How to Create a Resume for Individuals with Minor Felony Charges

In Resume Writing Tips

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Minor Felony ChargesRe-entering society with a shot at personal career growth

My name is Dolores Montgomery*, a 25-year-old waitress. In 2010, I was caught shoplifting at a convenience store in Easton, Pennsylvania. I did what I can to survive the daily challenges that life was constantly throwing at me. The owner of the convenience store did not hold anything back. I was sentenced to five months in prison and it is a disgraceful smear to my struggling career.

After getting out of prison, I have decided to accommodate myself in reading articles about how to create a resume and manuals for individuals trying to re-enter mainstream society as a productive, harmless citizen. What I found is this: ex-felons are stereotypically identified as renegades of society, capable of starting a new life surrounded by non-believers and cynics.

Re-evaluating the situation, I realized that job opportunities only knock to those with Bachelor’s degrees and clean criminal records. Apparently, I am going to have to compete with younger job applicants with the right skill sets and tools going into the journey to employment.

Based on what I have read, individuals with minor felony charges like pickpocketing or shoplifting have a slim chance in regaining employment. Slim is better than none, right? After reading a few resume writing tips for felons, here is what I can impart to people suffering from the same kind of limitation and discrimination.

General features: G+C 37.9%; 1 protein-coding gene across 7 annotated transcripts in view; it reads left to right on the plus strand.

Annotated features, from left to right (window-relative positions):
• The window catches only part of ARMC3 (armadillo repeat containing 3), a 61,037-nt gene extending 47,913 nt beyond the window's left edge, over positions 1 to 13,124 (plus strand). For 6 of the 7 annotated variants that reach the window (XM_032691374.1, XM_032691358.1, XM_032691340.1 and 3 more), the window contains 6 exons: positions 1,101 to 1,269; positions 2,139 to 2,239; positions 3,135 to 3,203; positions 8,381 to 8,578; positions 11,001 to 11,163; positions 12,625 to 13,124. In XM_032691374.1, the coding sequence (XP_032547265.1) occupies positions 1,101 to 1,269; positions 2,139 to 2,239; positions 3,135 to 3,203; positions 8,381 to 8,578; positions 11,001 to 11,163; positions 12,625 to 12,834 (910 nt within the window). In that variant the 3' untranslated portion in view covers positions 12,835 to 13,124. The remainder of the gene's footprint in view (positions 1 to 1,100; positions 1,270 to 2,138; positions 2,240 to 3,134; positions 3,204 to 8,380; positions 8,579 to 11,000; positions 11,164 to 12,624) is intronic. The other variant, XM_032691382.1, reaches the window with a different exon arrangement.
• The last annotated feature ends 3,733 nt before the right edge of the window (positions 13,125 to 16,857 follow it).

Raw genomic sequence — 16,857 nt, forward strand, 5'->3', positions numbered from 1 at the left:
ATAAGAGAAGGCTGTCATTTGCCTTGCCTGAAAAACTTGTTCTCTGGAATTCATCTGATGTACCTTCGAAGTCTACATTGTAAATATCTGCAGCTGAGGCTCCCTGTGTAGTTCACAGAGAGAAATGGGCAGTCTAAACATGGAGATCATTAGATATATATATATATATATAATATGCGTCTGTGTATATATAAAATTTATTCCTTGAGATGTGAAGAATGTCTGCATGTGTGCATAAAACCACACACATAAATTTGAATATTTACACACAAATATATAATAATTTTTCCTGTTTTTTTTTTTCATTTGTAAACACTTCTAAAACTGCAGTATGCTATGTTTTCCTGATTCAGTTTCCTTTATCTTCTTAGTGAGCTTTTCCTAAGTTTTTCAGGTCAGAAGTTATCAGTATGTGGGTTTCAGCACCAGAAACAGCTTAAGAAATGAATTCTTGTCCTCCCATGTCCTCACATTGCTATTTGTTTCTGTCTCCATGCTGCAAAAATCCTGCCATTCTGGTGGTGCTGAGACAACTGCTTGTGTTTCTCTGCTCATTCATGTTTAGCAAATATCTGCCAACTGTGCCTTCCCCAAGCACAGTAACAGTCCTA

Resume Writing Tips for Felons

Start writing as you would normally.

Writing a resume is not an intimidating task. But for people with major to minor criminal records, it’s a hard nut to crack. Start by thinking that writing the document is that first step in piecing back together a life hampered by jail time. Personally, I was distraught with the idea of writing the ideal resume without hinting the hiring manager of my shameful experience as a shoplifter. Here’s what I did:

1. Never include the crime/s you have committed. It is just like robbing a bank without a weapon. It is futile. You have the interview to confess everything to the hiring manager, and it is up to them if they will consider you qualified or fit for the job position you are applying for.

2. Highlight, if any, notable career achievements that can temporarily cover up your crimes. As discussed earlier, the interview is your chance to explode all the details regarding your personal life.

Consult a career coach.

One how to create a resume blog for ex-felons suggests the assistance of a career coach as beneficial to people looking forward to re-enter the society.

Career coaches are professional life instructors trained to inspire and motivate ex-felons, such as myself, to gradually reintegrate into the society. Career coaches have different, non-linear styles in helping ex-felons regain lost confidence brought by isolation. They can also assess the situation with such professionalism and depth that they are capable to elevate careers, criminal or no criminal.

Think about the future.

The application document is an important document that has helped many successful businessmen and politicians rise to the top of power and fame. Starting a career for ex-felons may be a haunting image filled with rejections. But the document will always function as our ticket in managing and rebooting our personal lives.

*Not the real name

Nelly Marshall is a seasoned career author with more than a decade producing career development materials for a large base of recruitment agencies in the U.S. Most of his leisure time is spent on sports and photography.